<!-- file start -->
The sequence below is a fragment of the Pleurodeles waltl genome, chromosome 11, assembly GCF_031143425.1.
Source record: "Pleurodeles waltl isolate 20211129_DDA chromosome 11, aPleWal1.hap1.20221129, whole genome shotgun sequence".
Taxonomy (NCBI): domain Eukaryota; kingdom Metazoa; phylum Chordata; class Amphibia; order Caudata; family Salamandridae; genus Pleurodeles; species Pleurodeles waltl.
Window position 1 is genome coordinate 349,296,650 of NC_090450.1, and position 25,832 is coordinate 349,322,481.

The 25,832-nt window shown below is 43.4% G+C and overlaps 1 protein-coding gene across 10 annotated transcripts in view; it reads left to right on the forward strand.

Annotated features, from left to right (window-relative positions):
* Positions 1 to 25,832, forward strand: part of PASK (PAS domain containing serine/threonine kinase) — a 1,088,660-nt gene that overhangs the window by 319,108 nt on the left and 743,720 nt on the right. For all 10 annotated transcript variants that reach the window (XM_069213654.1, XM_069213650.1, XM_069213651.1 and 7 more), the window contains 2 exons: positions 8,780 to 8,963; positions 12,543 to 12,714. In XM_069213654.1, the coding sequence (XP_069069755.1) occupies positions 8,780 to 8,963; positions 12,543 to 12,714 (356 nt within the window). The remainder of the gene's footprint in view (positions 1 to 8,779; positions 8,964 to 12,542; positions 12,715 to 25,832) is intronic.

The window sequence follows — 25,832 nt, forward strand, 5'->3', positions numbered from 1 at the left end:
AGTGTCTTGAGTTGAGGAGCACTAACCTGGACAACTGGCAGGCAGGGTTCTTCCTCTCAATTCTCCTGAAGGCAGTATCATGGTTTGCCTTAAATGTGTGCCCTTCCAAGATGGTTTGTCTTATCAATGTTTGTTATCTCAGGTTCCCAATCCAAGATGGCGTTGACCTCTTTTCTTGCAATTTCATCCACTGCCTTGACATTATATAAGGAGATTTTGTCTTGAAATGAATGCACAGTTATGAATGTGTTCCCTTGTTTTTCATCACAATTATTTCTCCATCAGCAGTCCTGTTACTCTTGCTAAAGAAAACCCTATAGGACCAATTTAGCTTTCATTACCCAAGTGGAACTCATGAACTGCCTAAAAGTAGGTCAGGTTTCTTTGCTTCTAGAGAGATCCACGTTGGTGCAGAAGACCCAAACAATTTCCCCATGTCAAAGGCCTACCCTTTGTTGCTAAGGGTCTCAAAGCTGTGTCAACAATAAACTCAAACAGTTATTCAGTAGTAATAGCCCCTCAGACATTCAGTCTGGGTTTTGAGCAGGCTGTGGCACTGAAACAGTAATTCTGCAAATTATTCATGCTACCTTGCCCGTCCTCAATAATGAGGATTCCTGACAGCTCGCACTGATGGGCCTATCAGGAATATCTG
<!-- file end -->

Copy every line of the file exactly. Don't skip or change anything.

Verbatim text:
The sequence below is a fragment of the Pleurodeles waltl genome, chromosome 11, assembly GCF_031143425.1.
Source record: "Pleurodeles waltl isolate 20211129_DDA chromosome 11, aPleWal1.hap1.20221129, whole genome shotgun sequence".
Taxonomy (NCBI): domain Eukaryota; kingdom Metazoa; phylum Chordata; class Amphibia; order Caudata; family Salamandridae; genus Pleurodeles; species Pleurodeles waltl.
Window position 1 is genome coordinate 349,296,650 of NC_090450.1, and position 25,832 is coordinate 349,322,481.

The 25,832-nt window shown below is 43.4% G+C and overlaps 1 protein-coding gene across 10 annotated transcripts in view; it reads left to right on the forward strand.

Annotated features, from left to right (window-relative positions):
* Positions 1 to 25,832, forward strand: part of PASK (PAS domain containing serine/threonine kinase) — a 1,088,660-nt gene that overhangs the window by 319,108 nt on the left and 743,720 nt on the right. For all 10 annotated transcript variants that reach the window (XM_069213654.1, XM_069213650.1, XM_069213651.1 and 7 more), the window contains 2 exons: positions 8,780 to 8,963; positions 12,543 to 12,714. In XM_069213654.1, the coding sequence (XP_069069755.1) occupies positions 8,780 to 8,963; positions 12,543 to 12,714 (356 nt within the window). The remainder of the gene's footprint in view (positions 1 to 8,779; positions 8,964 to 12,542; positions 12,715 to 25,832) is intronic.

The window sequence follows — 25,832 nt, forward strand, 5'->3', positions numbered from 1 at the left end:
AGTGTCTTGAGTTGAGGAGCACTAACCTGGACAACTGGCAGGCAGGGTTCTTCCTCTCAATTCTCCTGAAGGCAGTATCATGGTTTGCCTTAAATGTGTGCCCTTCCAAGATGGTTTGTCTTATCAATGTTTGTTATCTCAGGTTCCCAATCCAAGATGGCGTTGACCTCTTTTCTTGCAATTTCATCCACTGCCTTGACATTATATAAGGAGATTTTGTCTTGAAATGAATGCACAGTTATGAATGTGTTCCCTTGTTTTTCATCACAATTATTTCTCCATCAGCAGTCCTGTTACTCTTGCTAAAGAAAACCCTATAGGACCAATTTAGCTTTCATTACCCAAGTGGAACTCATGAACTGCCTAAAAGTAGGTCAGGTTTCTTTGCTTCTAGAGAGATCCACGTTGGTGCAGAAGACCCAAACAATTTCCCCATGTCAAAGGCCTACCCTTTGTTGCTAAGGGTCTCAAAGCTGTGTCAACAATAAACTCAAACAGTTATTCAGTAGTAATAGCCCCTCAGACATTCAGTCTGGGTTTTGAGCAGGCTGTGGCACTGAAACAGTAATTCTGCAAATTATTCATGCTACCTTGCCCGTCCTCAATAATGAGGATTCCTGACAGCTCGCACTGATGGGCCTATCAGGAATATCTG